DeKALB – DeKalb resident Ephraim Bugumba can empathize with the late, great Tom Petty: The waiting is, in fact, the hardest part.
Here’s the cool part, though: The 22-year-old former war refugee and frequent House Cafe performer has made the cut, and is part of the field of 200 musicians still in the running this season on ABC’s “American Idol.”
Now that’s worth waiting for. Bugumba said with the last episode of auditions having aired Sunday night – his audition wasn’t televised, unfortunately – he’s allowed to reveal that this past fall, after waiting about 12 hours to perform in front of judges Lionel Richie, Katy Perry and Luke Bryan in New York, they liked him, his talents and his story enough to usher him through.
“After that wait, from 8 a.m. to about 8 p.m., you only get about one minute with the judges; that minute could make or break you,” Bugumba said. “It’s nerve-racking to know that, but you can learn to tame that beast.”
Bugumba, born in Makobola, a small village in the Democratic Republic of Congo, was forced out of the country and separated from his father and brothers by the massacre of about 500 people by rebels hoping to oust former Congolese President Laurent Kabila.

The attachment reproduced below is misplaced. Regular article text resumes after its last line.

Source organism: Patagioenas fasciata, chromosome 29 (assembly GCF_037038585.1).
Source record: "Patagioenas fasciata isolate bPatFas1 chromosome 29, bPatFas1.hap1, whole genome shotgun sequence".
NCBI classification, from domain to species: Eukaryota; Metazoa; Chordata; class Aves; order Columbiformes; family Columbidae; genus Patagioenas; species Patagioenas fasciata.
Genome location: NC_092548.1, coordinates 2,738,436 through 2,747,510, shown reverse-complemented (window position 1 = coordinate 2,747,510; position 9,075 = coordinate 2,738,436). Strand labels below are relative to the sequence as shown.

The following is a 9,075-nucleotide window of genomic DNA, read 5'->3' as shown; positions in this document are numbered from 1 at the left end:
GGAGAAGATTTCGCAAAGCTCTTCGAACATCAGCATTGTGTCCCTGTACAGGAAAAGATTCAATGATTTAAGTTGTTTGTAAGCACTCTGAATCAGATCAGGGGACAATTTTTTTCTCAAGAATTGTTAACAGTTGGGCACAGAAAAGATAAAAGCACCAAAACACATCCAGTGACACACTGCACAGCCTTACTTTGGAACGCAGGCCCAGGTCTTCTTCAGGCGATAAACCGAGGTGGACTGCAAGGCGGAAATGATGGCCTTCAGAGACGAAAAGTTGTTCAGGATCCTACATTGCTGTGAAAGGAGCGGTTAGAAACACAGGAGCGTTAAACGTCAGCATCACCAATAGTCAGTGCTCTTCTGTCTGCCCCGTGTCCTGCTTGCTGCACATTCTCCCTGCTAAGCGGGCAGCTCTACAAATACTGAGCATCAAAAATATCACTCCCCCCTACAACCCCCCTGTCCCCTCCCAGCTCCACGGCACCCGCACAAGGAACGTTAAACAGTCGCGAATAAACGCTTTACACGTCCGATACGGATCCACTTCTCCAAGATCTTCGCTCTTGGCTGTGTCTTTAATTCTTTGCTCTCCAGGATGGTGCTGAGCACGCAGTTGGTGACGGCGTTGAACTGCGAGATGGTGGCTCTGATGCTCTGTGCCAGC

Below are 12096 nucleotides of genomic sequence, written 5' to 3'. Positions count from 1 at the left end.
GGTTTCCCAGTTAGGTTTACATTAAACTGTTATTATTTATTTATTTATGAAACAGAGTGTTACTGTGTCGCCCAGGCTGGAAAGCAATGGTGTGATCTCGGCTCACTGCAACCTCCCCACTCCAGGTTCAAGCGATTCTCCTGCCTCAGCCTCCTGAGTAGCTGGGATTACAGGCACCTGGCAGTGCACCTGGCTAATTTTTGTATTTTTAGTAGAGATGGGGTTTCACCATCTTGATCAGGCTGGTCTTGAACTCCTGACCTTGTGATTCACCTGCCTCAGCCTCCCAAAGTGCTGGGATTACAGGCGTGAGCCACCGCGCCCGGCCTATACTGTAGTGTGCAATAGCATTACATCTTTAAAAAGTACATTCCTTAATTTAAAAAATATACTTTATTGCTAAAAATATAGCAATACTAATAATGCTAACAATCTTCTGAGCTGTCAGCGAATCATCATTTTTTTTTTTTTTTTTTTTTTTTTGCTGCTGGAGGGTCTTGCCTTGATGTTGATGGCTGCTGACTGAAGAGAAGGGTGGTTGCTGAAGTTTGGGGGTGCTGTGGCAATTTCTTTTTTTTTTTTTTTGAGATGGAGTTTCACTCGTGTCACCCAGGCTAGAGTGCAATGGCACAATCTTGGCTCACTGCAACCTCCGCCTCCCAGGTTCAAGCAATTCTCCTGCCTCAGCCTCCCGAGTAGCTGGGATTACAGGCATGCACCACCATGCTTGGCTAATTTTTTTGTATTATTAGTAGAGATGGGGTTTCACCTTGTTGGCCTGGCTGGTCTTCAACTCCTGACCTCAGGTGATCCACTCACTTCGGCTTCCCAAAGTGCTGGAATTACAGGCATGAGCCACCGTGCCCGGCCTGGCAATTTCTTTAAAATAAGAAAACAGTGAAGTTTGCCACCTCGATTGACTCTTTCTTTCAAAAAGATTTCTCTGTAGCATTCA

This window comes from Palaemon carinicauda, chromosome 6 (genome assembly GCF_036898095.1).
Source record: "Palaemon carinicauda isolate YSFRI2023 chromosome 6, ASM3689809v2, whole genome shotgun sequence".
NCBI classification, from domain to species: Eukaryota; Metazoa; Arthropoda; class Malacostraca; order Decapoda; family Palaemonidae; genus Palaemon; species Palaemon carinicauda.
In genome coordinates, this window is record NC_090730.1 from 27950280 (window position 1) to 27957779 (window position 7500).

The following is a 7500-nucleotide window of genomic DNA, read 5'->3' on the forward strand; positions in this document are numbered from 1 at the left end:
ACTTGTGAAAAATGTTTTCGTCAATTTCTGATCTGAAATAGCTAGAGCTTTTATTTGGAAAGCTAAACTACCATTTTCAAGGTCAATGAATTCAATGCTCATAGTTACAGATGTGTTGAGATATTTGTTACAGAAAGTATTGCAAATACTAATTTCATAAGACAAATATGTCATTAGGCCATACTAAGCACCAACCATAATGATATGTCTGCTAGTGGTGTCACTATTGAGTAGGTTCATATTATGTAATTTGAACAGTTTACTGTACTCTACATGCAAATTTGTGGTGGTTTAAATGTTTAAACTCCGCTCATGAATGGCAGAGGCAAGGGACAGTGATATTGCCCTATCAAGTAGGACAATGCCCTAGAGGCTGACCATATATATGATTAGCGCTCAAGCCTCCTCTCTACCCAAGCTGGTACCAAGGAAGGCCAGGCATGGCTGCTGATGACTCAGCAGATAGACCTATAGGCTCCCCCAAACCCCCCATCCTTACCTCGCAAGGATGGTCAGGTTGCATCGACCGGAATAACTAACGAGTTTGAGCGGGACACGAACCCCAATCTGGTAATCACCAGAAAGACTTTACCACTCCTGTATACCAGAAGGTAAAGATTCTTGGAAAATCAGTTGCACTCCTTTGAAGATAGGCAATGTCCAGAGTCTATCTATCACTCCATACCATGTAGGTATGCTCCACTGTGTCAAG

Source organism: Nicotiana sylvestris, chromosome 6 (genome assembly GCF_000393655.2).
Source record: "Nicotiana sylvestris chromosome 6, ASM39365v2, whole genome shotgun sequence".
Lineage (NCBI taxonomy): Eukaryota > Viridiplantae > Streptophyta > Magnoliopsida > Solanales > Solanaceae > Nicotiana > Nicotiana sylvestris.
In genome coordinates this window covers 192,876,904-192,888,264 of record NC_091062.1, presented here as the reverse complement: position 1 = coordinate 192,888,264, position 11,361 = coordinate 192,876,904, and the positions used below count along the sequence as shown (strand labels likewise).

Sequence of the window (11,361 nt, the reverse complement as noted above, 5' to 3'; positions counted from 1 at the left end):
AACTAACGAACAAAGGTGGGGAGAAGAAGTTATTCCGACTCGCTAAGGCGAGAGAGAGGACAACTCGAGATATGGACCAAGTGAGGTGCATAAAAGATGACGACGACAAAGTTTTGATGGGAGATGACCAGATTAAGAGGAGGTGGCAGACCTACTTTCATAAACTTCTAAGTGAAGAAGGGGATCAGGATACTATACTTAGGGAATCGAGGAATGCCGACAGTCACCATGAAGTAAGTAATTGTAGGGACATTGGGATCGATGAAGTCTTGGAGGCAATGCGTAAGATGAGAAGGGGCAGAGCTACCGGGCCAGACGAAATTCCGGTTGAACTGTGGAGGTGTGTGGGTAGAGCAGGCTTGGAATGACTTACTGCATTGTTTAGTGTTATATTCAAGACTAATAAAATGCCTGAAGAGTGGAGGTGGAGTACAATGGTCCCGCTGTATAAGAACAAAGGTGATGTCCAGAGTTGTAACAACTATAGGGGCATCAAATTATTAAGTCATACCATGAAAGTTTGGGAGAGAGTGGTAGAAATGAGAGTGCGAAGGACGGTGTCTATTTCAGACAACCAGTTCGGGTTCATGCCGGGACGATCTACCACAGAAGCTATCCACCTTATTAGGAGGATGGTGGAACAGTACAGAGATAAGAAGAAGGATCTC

He ended up in the U.S. via, in chronological order, a refugee camp in Tanzania, Malawi, Mozambique and South Africa, where he stayed about 10 years.
Through the United Nations High Commissioner for Refugees, Bugumba was able to come to America. He attended high school in Mobile, Alabama, and studied music merchandising for a year at Lewis University in Romeoville before settling in DeKalb, where he has lived the past two years.
So, his stage name, “StoryTeller,” is fitting. He pours his stories into the microphone with a heartfelt tenor whose upper range feels unlimited.
Bugumba said according to his publicist, he’ll be featured in an upcoming episode. He’s just not yet sure when that will be, or how it will be produced.
“You’re excited and nervous at the same time,” he said. “I don’t know how they’ll portray me, or what they’ll choose to show.”
The field will be cut several more times throughout the season, and will next be pared to 150 performers.
Bugumba, of course, knows how far he progresses as the cuts continue.
The rest of us will just have to wait and see. Stay tuned.